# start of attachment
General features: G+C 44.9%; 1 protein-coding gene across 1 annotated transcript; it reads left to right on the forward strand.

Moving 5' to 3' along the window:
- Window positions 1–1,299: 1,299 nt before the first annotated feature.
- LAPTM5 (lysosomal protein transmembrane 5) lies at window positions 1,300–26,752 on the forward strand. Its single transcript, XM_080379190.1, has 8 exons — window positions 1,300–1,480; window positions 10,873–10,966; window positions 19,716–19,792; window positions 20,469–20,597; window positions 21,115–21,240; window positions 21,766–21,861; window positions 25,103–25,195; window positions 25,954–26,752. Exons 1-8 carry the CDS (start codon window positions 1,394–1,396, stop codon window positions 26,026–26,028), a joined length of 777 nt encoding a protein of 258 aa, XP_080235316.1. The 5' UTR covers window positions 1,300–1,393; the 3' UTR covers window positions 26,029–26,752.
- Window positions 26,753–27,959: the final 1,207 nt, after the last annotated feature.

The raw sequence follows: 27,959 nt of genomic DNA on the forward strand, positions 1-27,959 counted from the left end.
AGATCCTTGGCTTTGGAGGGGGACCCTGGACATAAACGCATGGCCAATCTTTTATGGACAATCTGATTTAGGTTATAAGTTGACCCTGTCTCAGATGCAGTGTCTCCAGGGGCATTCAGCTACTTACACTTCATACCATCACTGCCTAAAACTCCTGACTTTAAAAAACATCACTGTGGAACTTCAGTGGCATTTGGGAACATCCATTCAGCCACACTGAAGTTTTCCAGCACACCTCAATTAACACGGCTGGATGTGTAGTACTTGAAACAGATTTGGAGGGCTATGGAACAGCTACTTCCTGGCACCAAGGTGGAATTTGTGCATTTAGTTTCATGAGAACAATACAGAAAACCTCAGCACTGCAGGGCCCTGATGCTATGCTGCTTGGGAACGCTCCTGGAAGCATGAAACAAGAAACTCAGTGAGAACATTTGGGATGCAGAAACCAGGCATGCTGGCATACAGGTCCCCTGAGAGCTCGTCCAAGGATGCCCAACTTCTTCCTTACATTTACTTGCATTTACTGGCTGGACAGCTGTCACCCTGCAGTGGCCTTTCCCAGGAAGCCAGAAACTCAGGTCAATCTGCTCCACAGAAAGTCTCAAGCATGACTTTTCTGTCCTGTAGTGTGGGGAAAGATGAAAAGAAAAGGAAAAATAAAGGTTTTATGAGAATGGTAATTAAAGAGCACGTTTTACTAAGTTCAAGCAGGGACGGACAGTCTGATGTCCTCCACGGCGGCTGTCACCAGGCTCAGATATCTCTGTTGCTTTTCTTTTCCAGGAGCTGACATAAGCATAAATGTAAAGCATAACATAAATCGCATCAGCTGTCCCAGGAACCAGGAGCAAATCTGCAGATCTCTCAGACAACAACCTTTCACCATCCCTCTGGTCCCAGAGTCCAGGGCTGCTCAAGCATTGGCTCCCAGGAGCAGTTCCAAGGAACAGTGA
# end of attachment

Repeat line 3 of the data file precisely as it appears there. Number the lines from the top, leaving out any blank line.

- Window positions 1–1,299: 1,299 nt before the first annotated feature.